British Columbia

Northern B.C. comic and cosplay festival relying on early ticket sales to survive into 2020

A Prince George celebration of comics, movies and cosplay says it needs to sell $100,000 worth of tickets and convention packages in order to remain viable for 2020.

Prince George's Northern FanCon needs $100K to ensure viability, organizer says

Fans dressed in cosplay and costumes are a large part of the experience at Northern FanCon. (Christos Sagiorgis/Cvlt Studio)

A Prince George celebration of comics, movies and cosplay says it needs to sell $100,000 worth of tickets and convention packages in order to remain viable for 2020.

Northern FanCon is a three-day festival that brings fans face-to-face with people involved in film, comics and other "geek"-based culture, including celebrities ranging from William Shatner to actor and director Kevin Smith.

Now, the organizers behind the festival are trying to go it alone after five years of being underwritten by the Prince George Citizen newspaper.

"The idea was always that the Citizen would kind of keep us going until the point where I was able to take it on myself," FanCon creator Norm Coyne told CBC Daybreak North host Carolina de Ryk.

"We've reached a level where I have a really good rapport with the agencies; we've got a lot of profile. We've gone through two years of accessing grant funding ... It's time to let that little birdie fly."

Coyne is running a Kickstarter campaign to gauge whether there is enough community support to keep the festival going, with a deadline of Sept. 29.

Actor and director Kevin Smith and TV and comic book writer Marc Bernandin pose with Star Wars characters at the 2019 Northern FanCon in Prince George. (Christos Sagiorgis/Cvlt Studio)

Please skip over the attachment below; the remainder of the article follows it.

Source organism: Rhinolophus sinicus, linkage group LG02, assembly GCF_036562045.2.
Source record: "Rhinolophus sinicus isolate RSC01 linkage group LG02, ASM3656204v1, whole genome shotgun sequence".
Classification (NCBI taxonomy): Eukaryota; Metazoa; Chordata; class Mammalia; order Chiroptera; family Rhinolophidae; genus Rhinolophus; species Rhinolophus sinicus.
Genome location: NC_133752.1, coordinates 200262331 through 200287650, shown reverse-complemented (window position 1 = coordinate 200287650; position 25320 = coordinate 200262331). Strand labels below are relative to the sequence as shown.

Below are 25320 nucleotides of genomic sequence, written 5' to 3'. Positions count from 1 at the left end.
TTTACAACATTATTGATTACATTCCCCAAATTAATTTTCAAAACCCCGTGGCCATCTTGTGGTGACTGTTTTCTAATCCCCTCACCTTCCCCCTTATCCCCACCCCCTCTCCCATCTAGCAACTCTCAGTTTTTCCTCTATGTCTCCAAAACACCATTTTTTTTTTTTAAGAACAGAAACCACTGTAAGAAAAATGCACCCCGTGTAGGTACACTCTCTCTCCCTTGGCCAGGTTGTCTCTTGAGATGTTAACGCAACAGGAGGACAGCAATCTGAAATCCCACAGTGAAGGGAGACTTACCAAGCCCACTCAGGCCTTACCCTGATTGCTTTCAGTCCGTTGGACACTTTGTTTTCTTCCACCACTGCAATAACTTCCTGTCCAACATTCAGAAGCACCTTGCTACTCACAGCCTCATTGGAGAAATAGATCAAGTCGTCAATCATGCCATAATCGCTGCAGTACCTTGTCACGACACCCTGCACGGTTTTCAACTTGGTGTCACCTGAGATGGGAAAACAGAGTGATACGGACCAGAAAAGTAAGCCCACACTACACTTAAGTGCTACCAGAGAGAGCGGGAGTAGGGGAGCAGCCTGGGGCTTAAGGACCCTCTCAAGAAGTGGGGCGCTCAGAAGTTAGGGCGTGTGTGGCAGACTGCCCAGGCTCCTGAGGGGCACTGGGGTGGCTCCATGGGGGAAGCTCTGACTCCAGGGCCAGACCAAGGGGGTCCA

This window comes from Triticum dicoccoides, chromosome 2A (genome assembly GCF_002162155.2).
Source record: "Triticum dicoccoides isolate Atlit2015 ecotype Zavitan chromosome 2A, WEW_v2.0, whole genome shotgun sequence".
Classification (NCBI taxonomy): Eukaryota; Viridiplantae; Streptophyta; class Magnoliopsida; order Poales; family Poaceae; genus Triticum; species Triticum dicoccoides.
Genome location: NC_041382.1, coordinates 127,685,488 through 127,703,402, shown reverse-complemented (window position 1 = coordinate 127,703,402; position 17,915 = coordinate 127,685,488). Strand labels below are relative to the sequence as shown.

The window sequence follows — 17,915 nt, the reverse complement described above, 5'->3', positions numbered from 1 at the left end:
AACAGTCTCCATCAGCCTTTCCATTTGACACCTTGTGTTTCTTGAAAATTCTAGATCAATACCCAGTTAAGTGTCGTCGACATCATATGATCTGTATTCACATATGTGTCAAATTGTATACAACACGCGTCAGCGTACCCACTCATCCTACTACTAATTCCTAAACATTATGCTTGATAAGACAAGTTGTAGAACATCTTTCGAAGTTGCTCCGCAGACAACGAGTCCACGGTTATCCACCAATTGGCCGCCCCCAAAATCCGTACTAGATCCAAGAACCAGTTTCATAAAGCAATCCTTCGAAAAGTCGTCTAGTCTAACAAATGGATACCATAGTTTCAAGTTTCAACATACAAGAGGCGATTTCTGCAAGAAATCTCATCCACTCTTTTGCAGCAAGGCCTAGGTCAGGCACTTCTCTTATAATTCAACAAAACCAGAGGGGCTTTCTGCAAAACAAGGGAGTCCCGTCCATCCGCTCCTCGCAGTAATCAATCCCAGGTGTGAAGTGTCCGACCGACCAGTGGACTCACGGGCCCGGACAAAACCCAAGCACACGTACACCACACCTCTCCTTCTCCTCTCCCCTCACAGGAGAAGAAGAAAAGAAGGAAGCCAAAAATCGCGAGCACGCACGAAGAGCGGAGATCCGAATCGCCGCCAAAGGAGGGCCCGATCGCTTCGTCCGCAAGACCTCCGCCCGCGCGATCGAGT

Although it's billed as a fundraising campaign, Coyne said the money people put into the campaign gets them tickets, T-shirts or a booth at the festival, depending on their level of support.

"We're not asking for a handout," he said. "All we're asking people to do is pre-purchase their tickets at a discount and pre-purchase their booths at a discount. And that is what will make this thing move forward."

Asked what happens if he fails to meet the $100,000 goal, Coyne said he didn't want to entertain the idea.

"It is something that is so profound and significant for so many people, and I don't want to see it go away."

Career development, economic diversification

Aside from entertainment, there is also an economic development aspect to FanCon.

In 2017, the event received $20,000 from the Ministry of Jobs, Tourism and Skills Training for "Creative Corner," a career fair for those interested in getting involved in B.C.'s creative sector, including workshops and Q&A sessions with industry experts.

In years since, Creative Corner has continued to grow with a focus on developing the local film industry.

The festival has also been recognized by the Chamber of Commerce and Tourism Prince George, for attracting visitors to the city.

But Coyne said the most important aspect of FanCon is bringing a community of enthusiasts together.

"It's a very inclusive, empowering environment. And it's like nothing else."

As of Thursday Sept, 26, the Kickstarter campaign had received support from 158 backers and raised $47,982 or nearly 50 per cent of its goal.

Listen to the full interview by clicking on the play button below.

For five years, Norm Coyne has organized Northern FanCon, a three-day festival celebrating comics, cosplay, movies and more. But now he's trying to take the festival independent, and needs to sell $100,000 worth of tickets by Sunday to make it happen. 7:47

Subscribe to Daybreak North on CBC Listen or your favourite podcast app, and connect with CBC Northern British Columbia on FacebookTwitter and Instagram


About the Author

Andrew Kurjata

CBC Prince George | @akurjata

Andrew Kurjata is an award-winning journalist covering Northern British Columbia for CBC Radio and, situated in the traditional territory of the Lheidli T'enneh in Prince George. You can email him at


To encourage thoughtful and respectful conversations, first and last names will appear with each submission to CBC/Radio-Canada's online communities (except in children and youth-oriented communities). Pseudonyms will no longer be permitted.

By submitting a comment, you accept that CBC has the right to reproduce and publish that comment in whole or in part, in any manner CBC chooses. Please note that CBC does not endorse the opinions expressed in comments. Comments on this story are moderated according to our Submission Guidelines. Comments are welcome while open. We reserve the right to close comments at any time.